I call anecdotal bullshit. I've seen plenty of friends with iphones that have cracked screens, dying screens, or buttons that don't work. I also have a friend that is a loyal Apple customer (stood in line just to buy his iphone 4) go through two iphone 4 phones for overheating issues.

Comment Re:This is a bad thing? (Score 1) 250

This article is just more worthless speculation. Bluetooth and NFC serve totally different purposes. The primary purpose of Bluetooth is tethering of devices wirelessly. The primary purpose of NFC is a "wireless key".

Probably some of the best implementations of NFC are already available. One example is hotel room card keys. Instead of a physical key, you get a card. The card conveniently unlocks your hotel room door.

Another good use for NFC is public transit ticket readers. Instead of purchasing a ticket, you just recharge a card. The card works just like the hotel key card except you tap it on subway ticket gates. The gate connects to a database and updates your card balance.

In both of these instances security requirements are low because (connection) speed is more important. For example say you lose your hotel key card. The back up security in this instance is to deactivate the existing key card and assign a new one. This is actually much more convenient than hiring someone to walk up to the physical lock and replace it with a new one.

Bluetooth is totally different. You DON'T want your phone to be syncing with every potential bluetooth device within 10 meters. You only want bluetooth to sync with trusted devices.

But of course this article will generate lots of comment traffic and lots of misleading comments that automatically get modded up just because it's about Apple.

Comment Re:This is why trying to save people is a bad idea (Score 1) 461

You're solving the wrong problem.

What typically happens in impoverished nations is people have too many babies. The extra babies creates more demand for food until there's not enough food to feed everyone. Since there isn't enough food, someone starves.

So if you just let people starve, this cycle will happen over and over again because you're just letting the resources dictate population. Since the birthrate goes uncontrolled, the population will grow till the food supply can't support more people. But since everyone needs to eat, most of the resources go back into food so the top demand item is always food and most of the population just works to grow food.

If you want to solve this problem, the solution is in controlling the birthrate. When you control the birthrate, you can actually reduce or stabilize demand for food. Since there are fewer people to feed, the extra resources can now be poured into luxuries OTHER than food.

Comment Re:I wonder what would happen (Score 4, Informative) 279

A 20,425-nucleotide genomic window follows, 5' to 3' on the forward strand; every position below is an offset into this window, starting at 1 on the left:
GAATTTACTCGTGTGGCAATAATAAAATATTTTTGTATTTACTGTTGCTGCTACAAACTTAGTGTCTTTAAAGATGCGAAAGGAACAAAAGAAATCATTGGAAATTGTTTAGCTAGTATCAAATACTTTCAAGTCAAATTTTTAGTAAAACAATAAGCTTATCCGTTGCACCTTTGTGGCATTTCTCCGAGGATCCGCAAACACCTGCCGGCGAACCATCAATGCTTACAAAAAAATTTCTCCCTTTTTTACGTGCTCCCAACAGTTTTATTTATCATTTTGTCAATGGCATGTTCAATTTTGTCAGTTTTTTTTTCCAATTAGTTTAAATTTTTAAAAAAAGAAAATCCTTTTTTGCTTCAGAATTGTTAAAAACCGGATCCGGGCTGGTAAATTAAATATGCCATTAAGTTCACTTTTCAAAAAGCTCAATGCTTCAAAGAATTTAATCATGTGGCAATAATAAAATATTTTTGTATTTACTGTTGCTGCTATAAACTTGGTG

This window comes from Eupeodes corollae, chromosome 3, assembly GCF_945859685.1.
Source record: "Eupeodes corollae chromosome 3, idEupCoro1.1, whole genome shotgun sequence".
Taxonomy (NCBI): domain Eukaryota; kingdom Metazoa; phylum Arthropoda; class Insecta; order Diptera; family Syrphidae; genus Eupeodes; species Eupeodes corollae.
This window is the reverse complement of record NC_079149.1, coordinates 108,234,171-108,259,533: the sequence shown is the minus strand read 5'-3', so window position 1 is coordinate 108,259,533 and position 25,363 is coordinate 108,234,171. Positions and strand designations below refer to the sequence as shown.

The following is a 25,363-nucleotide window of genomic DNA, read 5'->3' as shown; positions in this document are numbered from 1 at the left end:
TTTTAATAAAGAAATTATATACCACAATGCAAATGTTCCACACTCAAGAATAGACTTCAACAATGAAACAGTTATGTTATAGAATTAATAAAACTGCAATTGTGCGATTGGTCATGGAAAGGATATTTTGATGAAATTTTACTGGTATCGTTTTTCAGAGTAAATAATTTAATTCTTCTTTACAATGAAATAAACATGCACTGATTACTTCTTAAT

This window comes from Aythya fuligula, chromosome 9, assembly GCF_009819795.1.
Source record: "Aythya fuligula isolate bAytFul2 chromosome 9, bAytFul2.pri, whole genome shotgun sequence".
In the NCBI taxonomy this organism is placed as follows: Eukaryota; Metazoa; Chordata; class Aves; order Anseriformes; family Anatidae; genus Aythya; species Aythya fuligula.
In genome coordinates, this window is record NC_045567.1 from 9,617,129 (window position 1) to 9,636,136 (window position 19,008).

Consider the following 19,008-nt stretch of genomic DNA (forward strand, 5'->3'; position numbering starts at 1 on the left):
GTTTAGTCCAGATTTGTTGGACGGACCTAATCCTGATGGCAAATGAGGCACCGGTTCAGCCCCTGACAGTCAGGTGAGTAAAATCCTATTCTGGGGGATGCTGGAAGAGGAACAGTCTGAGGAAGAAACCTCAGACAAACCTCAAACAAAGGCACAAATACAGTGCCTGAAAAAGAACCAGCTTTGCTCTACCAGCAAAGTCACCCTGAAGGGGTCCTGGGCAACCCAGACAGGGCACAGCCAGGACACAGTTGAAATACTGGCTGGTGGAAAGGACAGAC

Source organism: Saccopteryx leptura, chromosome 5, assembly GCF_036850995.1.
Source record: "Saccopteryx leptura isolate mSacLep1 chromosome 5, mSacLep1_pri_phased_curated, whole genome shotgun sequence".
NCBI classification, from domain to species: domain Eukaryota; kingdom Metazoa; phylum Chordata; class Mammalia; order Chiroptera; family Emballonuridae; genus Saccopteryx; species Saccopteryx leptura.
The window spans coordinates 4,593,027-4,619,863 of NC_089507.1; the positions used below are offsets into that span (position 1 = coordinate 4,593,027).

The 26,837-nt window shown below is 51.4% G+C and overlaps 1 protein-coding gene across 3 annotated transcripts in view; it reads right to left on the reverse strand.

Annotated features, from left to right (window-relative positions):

Actually the populace can reduce the effectiveness of a trademark by genericizing it. If everyone from your grandmother to your 5 year old nephew began using "app" and "app store" as everyday jargon, the trademark would be genericized and has reduced legal protection.

So if you want to annoy Jobs and co, all you have to do is start referring to any software as an "app" and any outlet that sells software as an "app store" regardless of if it is or is not owned or run by Apple.

Some examples of companies that suffered from this effect are the term "googling" instead of "searching" and use of "kleenex" instead of "tissue".

Comment Re:Maximize (Score 2) 1002

It isn't just maximize. It is also because certain apps and even websites are designed to take up your entire screen, and the DPI or pixel density on current displays is abysmal.

If documentation on a webpage is taking up my entire screen in order to be usable, I have to keep switching back and forth in order to get work done. If the IDE is designed to take up my entire screen, now anytime there is testing I have to switch back and forth to understand what's going on.

Pixel density comes in because it limits the size of the fonts we can use. Anything lower than 8pt or 6pt becomes too pixelated to be readable. Yet my smart phone has a dpi about 230dpi and I can read much smaller fonts with ease. Meanwhile my current 17" monitor at work only has 90dpi!

If you want to easily increase productivity, give everyone 2 monitors. Not just the devs and engineers, but also the accountants. Being able to read two full size documents of anything whether it be a spreadsheet or a page of code WILL increase productivity.

The excuse against multiple monitors is ridiculous. In the past a single 17" CRT used to cost $300 in 1990s dollars. These days a 19" LCD monitor can be found for $110.